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Lonnie Chisenhall has traded power for patience

Lonnie Chisenhall has run the gamut from hyped first round pick to fringe role player. He's growing up though, and might be ready, finally, for his big break. Maybe.

Ken Blaze-USA TODAY Sports

We are in year six of the Lonnie Chisenhall Experience, and who can say it’s been anything but interesting? What amazes me most is that even though he seems like he's been a fixture on the team,  to this point he’s only appeared in more than 100 games twice and only crested 500 at-bats once, in 2014. That year was his best on record offensively, logging a 119 wRC+, even as he played butcherman at third for much of the season.

He’s a former first-round pick, so there's some leftover expectation on him, but in baseball, that’s no guarantee of anything. Still, he’s been an interesting player to watch for much of his career even as the luster of prospectess has worn off. We keep waiting for a breakout, and he has reinvented himself as a sterling right fielder and he seems to have made a new adjustment at the plate of late. Lonnie captures my imagination, and I can’t help but hope for the best.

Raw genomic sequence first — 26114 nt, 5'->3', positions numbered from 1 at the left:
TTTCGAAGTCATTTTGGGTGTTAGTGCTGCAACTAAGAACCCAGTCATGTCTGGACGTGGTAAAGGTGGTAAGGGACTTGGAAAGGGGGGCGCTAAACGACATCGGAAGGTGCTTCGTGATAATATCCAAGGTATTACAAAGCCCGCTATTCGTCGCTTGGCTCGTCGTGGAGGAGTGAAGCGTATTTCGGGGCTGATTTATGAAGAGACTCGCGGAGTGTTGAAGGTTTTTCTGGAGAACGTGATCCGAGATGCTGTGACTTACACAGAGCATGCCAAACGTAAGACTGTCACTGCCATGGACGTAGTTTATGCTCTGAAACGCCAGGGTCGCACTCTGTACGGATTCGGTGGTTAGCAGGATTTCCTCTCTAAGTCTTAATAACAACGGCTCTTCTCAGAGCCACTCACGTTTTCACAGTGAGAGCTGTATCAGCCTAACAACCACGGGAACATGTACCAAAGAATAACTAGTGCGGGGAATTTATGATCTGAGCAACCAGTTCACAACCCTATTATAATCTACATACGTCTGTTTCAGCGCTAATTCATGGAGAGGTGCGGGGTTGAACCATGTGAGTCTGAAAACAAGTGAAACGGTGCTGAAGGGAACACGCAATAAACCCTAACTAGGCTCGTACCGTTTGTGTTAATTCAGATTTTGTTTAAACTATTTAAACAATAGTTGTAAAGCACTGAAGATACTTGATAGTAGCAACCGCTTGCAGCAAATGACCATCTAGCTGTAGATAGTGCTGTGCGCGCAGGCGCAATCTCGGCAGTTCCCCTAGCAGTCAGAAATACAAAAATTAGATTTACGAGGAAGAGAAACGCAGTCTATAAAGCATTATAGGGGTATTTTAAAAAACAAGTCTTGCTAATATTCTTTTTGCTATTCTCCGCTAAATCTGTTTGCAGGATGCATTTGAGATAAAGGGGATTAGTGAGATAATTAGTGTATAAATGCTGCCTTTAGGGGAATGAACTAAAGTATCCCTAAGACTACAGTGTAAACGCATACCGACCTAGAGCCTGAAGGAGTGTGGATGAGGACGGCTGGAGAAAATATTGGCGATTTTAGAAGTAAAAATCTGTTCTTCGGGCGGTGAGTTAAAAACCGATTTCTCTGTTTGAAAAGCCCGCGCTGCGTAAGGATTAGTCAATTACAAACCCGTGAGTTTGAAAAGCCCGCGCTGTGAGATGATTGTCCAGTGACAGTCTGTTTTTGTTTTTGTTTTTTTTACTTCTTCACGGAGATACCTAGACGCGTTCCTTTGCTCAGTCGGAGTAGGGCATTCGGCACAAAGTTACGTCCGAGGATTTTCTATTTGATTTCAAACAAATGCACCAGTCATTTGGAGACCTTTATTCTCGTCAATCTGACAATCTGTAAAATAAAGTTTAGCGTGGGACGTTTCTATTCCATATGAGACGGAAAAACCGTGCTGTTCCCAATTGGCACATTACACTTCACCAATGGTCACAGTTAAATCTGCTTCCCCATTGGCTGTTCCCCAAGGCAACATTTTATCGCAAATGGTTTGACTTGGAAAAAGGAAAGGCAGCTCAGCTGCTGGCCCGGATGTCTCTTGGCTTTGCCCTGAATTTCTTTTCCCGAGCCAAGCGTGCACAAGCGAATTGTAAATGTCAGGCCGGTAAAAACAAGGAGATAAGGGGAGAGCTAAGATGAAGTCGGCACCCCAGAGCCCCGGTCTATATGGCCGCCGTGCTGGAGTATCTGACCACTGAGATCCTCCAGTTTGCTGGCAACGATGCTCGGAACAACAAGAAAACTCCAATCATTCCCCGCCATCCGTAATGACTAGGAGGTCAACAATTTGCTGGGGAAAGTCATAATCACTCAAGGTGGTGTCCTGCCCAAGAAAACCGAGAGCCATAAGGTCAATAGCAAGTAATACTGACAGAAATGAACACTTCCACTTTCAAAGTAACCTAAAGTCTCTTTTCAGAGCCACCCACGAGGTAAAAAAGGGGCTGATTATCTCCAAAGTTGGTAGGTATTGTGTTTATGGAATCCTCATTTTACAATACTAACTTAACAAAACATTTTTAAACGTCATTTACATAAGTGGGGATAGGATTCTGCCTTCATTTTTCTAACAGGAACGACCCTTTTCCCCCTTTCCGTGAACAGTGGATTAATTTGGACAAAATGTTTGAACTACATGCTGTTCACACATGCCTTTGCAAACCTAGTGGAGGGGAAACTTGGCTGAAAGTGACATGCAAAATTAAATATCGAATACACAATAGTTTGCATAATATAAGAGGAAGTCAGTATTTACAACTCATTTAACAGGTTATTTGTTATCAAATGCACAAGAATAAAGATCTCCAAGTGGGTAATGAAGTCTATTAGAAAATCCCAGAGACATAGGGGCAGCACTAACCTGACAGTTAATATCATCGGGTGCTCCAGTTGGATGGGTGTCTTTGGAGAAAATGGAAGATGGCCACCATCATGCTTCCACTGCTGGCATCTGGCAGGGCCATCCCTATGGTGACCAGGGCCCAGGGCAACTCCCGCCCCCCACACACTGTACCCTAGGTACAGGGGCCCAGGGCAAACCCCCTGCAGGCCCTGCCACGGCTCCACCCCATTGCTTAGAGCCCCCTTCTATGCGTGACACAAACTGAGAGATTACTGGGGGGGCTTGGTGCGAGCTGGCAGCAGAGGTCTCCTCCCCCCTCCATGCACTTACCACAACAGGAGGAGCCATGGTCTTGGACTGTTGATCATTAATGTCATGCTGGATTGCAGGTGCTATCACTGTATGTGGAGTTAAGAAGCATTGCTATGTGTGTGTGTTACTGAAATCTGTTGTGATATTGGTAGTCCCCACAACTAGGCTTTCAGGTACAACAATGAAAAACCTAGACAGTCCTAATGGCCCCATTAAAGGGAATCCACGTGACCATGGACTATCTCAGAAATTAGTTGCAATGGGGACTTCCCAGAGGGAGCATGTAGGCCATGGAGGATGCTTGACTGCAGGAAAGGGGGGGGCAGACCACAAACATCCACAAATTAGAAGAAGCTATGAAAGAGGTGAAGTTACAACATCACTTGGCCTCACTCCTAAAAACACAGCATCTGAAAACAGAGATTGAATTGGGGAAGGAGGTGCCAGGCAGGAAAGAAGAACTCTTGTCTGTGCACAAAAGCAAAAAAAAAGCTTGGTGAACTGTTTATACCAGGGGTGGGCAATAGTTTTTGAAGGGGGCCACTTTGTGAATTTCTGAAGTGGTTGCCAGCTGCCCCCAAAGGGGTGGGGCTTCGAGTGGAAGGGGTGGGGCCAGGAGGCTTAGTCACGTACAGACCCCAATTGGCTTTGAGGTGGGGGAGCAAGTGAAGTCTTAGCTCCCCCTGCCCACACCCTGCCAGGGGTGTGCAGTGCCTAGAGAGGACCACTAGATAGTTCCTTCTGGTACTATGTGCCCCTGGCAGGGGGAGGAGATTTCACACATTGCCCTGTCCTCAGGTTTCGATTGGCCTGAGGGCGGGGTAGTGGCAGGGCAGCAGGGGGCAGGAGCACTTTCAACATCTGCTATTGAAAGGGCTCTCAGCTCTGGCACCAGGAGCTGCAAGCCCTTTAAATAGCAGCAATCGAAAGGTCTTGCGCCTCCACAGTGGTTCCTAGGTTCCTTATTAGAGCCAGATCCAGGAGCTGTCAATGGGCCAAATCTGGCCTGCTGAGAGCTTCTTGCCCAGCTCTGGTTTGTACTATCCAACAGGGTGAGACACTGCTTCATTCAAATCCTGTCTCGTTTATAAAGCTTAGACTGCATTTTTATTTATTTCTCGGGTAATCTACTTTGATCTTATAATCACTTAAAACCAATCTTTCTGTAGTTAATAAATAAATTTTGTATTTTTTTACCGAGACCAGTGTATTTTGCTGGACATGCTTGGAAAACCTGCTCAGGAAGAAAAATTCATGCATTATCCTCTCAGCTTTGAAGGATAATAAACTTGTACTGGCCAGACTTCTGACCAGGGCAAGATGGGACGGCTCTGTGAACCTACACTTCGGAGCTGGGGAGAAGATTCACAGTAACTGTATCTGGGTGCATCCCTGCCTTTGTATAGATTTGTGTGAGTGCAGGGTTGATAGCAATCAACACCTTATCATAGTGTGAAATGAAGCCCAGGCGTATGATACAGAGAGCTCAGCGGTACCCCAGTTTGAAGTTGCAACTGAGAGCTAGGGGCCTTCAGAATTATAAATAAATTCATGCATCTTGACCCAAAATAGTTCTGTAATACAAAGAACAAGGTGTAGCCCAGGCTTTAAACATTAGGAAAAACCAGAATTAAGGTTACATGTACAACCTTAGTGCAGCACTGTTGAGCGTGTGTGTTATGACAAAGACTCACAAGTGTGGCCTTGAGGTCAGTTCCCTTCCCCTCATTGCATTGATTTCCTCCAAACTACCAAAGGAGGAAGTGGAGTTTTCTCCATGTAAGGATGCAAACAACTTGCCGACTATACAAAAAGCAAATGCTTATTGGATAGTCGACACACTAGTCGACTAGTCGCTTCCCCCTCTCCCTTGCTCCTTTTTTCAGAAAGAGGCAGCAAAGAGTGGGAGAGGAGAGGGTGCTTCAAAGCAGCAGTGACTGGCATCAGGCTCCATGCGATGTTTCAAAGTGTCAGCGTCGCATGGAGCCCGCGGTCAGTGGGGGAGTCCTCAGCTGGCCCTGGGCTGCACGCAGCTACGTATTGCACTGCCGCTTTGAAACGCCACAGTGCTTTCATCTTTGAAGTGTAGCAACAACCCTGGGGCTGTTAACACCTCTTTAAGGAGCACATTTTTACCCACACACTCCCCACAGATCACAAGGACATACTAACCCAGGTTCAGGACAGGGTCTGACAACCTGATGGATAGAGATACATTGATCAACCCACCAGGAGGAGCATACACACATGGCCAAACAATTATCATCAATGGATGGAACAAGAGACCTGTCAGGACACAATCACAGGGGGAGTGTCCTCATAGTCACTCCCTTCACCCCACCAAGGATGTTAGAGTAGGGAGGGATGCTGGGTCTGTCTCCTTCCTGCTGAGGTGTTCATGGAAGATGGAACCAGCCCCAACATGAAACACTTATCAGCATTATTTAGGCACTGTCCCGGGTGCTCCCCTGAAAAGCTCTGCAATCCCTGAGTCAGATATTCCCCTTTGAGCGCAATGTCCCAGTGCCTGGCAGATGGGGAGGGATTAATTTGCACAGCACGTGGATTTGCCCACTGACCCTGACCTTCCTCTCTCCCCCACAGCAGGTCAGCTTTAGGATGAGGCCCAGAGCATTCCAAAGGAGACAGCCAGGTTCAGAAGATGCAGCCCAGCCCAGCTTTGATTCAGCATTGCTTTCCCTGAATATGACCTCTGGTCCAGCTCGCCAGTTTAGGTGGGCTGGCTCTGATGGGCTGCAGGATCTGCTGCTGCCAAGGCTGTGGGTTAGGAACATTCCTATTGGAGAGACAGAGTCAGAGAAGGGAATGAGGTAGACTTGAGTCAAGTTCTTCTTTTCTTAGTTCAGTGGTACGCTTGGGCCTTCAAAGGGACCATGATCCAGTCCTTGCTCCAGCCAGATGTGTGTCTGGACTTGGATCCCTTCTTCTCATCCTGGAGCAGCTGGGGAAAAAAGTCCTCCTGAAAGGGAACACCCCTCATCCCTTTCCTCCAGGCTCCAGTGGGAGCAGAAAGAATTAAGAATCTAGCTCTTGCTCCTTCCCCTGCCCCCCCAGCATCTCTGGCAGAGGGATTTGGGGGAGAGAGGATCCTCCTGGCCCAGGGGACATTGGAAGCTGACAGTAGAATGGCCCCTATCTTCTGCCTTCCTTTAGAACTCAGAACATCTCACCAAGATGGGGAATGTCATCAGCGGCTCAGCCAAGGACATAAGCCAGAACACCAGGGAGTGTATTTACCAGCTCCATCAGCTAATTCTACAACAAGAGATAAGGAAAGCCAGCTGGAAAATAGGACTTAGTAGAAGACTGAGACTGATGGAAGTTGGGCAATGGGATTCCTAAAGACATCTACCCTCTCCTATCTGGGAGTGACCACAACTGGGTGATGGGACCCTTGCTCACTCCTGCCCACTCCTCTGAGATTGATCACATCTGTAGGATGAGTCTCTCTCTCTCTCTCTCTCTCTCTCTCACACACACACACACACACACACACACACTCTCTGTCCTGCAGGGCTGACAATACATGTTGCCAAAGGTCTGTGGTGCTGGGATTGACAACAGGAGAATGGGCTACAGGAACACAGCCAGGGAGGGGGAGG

That adjustment I mentioned is a level of patience, yet mixed with a certain aggression. He is walking more than he ever has in his career -- 9.4 percent of the time. He’s seeing a career-high 3.88 pitches per plate appearance and actually working counts instead of dying after he gets 0-2 or 1-2. He’s never been known as a patient hitter, and despite this newfound patience and pitch recognition, he’s somehow become more aggressive at the plate. Bizarrely, it's working for him.

Lonnie is swinging at a career high 55.6 percent of pitches seen. He’s attacking early, even if he is seeing more pitches, swinging at the first pitch 39.2 percent of the time, again a career high by a considerable margin. His career average is only 32.7 percent. All this amazes me simply because he’s always seemed like an aggressive hitter already, wanting to use that gorgeous lefty swing any time he gets the chance. And yet, despite attacking more, he’s become more patient and has begun to succeed through it. While his 100 wRC+ is far from his career best, his ability to get on base has become much less connected to his hitting ability and that can lead to longer term success. That kind of approach can help negate slumps, and more importantly, he’s more likely to see more hittable pitches.

This power outage of Chisenhall is a bit concerning, though. His slugging percentage has dipped below .400, his .127 isolated slugging (or ISO, which tells you the number of extra bases a hitter averages per at-bat) isn’t a career low only because opening the season last year he was the worst thing to ever be near a baseball bat. That’s the reason he was even a first round pick anyway, was his bat. He was supposed to hit well enough that keeping him in the field was alright even if it was a mess. Even as the luster wore off, a 20-25 home run, 115-125 wRC+ type of player was hoped for. Maybe he’ll go on a tear, and there’s hope that a bump in the power numbers might appear. Perhaps last year was an aberration when it came to his hitting.